Well, there are many ways we could do it.

We could say, you are not human until you reach a certain age. So what age? A fetus? A baby? A child? Some philosophers like Peter Singer say that it is ethical to kill newborns because they are not ‘people’ yet. Some societies, like the Spartans, felt that infanticide was perfectly acceptable. And partial-birth abortion and live birth abortions  blur the line between abortion and infanticide already.

Is our worth dependent on what we look like? Whether we are human looking or not? Where we are located, as in within the womb or outside of it? Is it based on what we can do? What degree of awareness we have?

You can impose a set of credentials for a human life to be considered worthy of protection, and give rights based on an external characteristic. You can impose guidelines on who is a person and who is not.

But be very, very careful when you do. Because that way lies madness.

Each society can impose their own yardstick, as can each individual. But ultimately, each yardstick is arbitrary. What will the measure of human worth be, if it not his or her inherent membership in the human  race?

Different societies have answered this in different ways.

In America in the 1800s, a slave was not considered a person. Oh yes, intellectually, everyone knew that a slave was a biological member of the human race – but that wasn’t enough. Instead of having inherent worth, a slave was denied rights. He could be beaten, bought and sold, put to work, and even killed by his owner (this was technically illegal but most law enforcement officers looked the other way). An owner could easily get away with killing his slave, and even with sexually violating her.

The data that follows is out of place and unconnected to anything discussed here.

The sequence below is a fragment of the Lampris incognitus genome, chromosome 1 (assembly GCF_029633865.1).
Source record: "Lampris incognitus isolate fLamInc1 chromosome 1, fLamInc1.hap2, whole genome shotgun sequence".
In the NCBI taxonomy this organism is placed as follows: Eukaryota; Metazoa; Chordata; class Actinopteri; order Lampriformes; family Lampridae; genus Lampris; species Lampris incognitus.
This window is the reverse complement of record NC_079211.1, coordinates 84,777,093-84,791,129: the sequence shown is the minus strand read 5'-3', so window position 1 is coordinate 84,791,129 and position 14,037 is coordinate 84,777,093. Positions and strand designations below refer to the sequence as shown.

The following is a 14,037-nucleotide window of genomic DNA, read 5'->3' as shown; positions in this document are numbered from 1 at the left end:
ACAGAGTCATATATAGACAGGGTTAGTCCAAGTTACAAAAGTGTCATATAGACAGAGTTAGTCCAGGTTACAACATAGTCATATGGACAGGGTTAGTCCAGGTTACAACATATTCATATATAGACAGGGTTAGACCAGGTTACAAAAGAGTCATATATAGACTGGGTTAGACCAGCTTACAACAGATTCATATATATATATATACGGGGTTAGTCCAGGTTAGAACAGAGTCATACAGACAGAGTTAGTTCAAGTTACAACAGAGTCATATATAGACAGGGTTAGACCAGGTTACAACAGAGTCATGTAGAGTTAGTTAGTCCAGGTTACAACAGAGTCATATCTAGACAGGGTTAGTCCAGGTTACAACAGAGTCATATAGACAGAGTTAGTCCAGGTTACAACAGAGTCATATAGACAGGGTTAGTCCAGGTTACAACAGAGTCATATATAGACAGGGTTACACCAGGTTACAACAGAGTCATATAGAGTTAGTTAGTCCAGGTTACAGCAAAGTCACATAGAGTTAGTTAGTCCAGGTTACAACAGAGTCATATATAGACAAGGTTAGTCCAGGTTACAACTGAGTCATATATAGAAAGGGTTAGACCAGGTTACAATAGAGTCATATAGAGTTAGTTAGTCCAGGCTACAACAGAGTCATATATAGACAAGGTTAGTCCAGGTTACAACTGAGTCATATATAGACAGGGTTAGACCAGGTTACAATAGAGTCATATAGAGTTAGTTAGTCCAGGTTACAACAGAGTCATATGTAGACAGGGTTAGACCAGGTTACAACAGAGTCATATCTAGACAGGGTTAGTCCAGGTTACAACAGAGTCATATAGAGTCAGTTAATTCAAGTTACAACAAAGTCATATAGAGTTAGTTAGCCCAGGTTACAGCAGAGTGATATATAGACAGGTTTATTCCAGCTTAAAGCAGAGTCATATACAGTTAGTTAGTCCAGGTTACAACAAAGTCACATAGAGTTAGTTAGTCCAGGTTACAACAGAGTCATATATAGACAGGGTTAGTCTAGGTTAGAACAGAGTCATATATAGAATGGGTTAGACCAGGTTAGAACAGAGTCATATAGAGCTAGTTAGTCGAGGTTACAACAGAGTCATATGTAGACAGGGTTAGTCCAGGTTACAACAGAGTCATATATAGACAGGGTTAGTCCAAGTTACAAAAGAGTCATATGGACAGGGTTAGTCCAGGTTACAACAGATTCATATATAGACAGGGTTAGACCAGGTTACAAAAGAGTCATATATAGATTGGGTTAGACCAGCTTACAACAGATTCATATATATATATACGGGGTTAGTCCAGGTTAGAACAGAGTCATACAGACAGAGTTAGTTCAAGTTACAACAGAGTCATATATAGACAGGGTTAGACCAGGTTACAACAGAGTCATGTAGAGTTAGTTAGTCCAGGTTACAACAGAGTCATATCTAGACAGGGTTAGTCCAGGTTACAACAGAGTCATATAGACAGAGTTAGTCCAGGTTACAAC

In the Bill of Rights, the slave was declared three-fifths of a person. This was for calculation of population. Because obviously, a slave couldn’t be a person. If that were true, an entire ideology would collapse. Ultimately, a slave had no inherent worth. Factors of race and skin color prevented him from being considered a person. Were these factors any more legitimate than age and location?

Let’s consider another example. In some societies, such as Greek Sparta, handicapped people were not considered fully human. In Hitler’s Germany, handicapped people, especially the mentally handicapped, were dubbed ‘useless eaters.’ Useless, because they were useless to the state. They were unable to make serious contributions to the economy and, in the mind of the Nazis, simply ate up resources.